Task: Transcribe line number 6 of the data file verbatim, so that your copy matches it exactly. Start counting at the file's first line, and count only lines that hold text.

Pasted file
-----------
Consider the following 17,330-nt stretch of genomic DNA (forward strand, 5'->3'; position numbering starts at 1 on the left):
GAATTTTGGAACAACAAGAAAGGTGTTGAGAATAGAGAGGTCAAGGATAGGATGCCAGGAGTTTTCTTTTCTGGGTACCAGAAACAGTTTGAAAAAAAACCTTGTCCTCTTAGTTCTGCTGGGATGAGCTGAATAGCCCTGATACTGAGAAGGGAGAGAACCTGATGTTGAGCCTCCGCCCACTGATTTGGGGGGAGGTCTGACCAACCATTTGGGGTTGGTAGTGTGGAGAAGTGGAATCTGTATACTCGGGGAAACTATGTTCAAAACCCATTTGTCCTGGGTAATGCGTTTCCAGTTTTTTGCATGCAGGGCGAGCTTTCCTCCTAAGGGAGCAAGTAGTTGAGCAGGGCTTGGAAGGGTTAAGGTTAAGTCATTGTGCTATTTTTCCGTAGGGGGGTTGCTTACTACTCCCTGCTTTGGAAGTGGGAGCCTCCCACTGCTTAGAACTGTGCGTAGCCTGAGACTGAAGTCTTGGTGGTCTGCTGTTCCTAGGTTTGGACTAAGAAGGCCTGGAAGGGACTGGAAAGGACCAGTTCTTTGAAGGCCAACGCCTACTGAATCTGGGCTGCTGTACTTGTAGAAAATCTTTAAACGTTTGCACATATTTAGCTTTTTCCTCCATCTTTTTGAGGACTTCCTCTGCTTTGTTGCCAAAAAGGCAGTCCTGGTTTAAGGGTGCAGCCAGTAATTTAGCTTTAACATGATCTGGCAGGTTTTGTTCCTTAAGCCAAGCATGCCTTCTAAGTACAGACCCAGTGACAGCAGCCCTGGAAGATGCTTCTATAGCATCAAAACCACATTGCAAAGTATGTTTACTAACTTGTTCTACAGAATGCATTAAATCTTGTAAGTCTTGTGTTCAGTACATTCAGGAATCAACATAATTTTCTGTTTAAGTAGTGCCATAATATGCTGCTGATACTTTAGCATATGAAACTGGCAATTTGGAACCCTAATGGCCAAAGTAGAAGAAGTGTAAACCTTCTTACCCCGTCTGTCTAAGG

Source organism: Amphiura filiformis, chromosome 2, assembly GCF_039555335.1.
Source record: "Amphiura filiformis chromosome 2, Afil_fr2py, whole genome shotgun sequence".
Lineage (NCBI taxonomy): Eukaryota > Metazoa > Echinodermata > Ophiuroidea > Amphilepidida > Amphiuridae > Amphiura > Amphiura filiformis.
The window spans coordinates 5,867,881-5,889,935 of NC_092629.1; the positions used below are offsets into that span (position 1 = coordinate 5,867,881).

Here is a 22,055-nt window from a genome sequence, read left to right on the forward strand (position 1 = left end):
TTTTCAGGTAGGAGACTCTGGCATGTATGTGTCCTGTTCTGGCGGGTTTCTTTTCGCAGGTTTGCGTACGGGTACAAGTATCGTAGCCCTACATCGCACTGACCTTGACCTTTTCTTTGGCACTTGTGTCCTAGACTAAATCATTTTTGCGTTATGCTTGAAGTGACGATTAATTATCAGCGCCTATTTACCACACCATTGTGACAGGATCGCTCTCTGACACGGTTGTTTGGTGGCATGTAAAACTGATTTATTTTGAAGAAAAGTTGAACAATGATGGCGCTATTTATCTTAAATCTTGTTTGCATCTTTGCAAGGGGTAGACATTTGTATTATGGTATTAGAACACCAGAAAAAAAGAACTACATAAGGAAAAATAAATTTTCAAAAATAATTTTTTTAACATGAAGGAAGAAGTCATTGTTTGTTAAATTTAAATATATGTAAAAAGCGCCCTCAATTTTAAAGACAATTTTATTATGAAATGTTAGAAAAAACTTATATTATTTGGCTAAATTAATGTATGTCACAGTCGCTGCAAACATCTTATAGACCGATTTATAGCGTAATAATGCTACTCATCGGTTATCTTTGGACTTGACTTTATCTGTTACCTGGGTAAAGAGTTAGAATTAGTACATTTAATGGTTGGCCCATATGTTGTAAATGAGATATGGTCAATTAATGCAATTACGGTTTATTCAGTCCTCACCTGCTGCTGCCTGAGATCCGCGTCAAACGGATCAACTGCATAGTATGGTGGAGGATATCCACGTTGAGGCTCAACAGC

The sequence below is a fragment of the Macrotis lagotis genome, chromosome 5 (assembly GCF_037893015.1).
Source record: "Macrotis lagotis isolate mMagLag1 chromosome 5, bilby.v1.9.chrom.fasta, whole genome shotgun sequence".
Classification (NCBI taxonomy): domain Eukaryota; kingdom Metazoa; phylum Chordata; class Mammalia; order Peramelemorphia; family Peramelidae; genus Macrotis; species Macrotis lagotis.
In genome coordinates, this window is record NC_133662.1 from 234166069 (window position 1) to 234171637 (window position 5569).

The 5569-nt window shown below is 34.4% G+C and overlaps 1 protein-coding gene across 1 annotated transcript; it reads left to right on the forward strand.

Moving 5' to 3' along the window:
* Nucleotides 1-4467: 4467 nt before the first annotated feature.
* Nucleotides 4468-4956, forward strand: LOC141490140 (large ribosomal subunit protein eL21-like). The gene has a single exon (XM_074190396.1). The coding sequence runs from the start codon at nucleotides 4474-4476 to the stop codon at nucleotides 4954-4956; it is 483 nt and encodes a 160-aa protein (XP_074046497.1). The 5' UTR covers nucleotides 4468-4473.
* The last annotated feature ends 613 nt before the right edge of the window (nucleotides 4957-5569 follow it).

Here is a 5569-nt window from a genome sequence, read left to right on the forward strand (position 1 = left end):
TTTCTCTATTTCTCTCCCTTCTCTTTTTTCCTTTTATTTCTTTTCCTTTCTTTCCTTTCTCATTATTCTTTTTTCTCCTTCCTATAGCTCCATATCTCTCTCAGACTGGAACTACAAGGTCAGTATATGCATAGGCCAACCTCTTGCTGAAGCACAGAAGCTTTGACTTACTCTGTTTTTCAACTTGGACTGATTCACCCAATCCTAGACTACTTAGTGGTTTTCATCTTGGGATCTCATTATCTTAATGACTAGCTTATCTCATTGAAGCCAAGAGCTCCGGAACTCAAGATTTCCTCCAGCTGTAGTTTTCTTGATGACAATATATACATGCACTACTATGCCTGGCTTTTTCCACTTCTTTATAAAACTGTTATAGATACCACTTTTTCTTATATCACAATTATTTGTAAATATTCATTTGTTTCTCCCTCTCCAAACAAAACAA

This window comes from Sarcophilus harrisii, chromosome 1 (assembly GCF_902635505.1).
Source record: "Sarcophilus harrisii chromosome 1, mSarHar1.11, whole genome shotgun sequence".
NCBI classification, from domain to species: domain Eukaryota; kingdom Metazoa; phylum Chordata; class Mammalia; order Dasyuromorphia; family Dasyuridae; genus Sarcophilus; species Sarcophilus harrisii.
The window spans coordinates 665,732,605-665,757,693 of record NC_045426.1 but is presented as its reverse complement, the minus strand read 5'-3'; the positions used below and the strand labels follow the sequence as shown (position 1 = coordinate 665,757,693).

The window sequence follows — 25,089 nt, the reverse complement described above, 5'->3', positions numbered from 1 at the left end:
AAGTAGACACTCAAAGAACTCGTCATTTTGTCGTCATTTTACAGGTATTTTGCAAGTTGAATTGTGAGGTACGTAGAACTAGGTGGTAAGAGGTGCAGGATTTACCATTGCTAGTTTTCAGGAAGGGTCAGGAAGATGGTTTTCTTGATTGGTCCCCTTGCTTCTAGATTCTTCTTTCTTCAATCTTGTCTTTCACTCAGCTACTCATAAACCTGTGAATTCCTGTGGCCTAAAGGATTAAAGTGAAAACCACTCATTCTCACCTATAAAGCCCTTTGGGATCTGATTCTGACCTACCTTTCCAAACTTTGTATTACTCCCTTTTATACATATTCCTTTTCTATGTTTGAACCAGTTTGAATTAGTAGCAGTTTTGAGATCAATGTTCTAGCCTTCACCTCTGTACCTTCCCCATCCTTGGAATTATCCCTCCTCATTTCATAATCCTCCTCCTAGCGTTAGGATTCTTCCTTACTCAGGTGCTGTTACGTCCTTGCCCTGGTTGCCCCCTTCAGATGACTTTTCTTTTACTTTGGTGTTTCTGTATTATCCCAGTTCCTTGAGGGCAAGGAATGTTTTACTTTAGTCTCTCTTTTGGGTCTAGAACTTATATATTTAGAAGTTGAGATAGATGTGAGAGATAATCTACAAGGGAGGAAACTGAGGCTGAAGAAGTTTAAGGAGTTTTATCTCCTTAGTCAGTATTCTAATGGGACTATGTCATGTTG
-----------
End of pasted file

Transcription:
The window spans coordinates 5,867,881-5,889,935 of NC_092629.1; the positions used below are offsets into that span (position 1 = coordinate 5,867,881).